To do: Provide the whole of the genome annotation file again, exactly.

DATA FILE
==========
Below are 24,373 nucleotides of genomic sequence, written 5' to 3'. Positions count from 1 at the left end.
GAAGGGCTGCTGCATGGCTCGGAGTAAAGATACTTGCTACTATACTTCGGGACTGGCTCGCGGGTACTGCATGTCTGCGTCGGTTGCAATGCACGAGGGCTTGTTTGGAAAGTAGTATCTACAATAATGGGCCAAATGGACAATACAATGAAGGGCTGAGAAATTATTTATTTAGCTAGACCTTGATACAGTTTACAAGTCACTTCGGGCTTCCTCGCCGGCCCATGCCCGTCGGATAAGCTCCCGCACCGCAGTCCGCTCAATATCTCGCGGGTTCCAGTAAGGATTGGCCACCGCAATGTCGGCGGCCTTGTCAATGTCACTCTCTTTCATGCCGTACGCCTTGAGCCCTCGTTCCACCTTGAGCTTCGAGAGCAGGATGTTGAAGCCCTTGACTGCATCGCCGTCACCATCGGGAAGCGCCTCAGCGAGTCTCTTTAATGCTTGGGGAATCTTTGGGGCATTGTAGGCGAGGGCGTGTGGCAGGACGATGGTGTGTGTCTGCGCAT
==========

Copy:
Below are 24,373 nucleotides of genomic sequence, written 5' to 3'. Positions count from 1 at the left end.
GAAGGGCTGCTGCATGGCTCGGAGTAAAGATACTTGCTACTATACTTCGGGACTGGCTCGCGGGTACTGCATGTCTGCGTCGGTTGCAATGCACGAGGGCTTGTTTGGAAAGTAGTATCTACAATAATGGGCCAAATGGACAATACAATGAAGGGCTGAGAAATTATTTATTTAGCTAGACCTTGATACAGTTTACAAGTCACTTCGGGCTTCCTCGCCGGCCCATGCCCGTCGGATAAGCTCCCGCACCGCAGTCCGCTCAATATCTCGCGGGTTCCAGTAAGGATTGGCCACCGCAATGTCGGCGGCCTTGTCAATGTCACTCTCTTTCATGCCGTACGCCTTGAGCCCTCGTTCCACCTTGAGCTTCGAGAGCAGGATGTTGAAGCCCTTGACTGCATCGCCGTCACCATCGGGAAGCGCCTCAGCGAGTCTCTTTAATGCTTGGGGAATCTTTGGGGCATTGTAGGCGAGGGCGTGTGGCAGGACGATGGTGTGTGTCTGCGCAT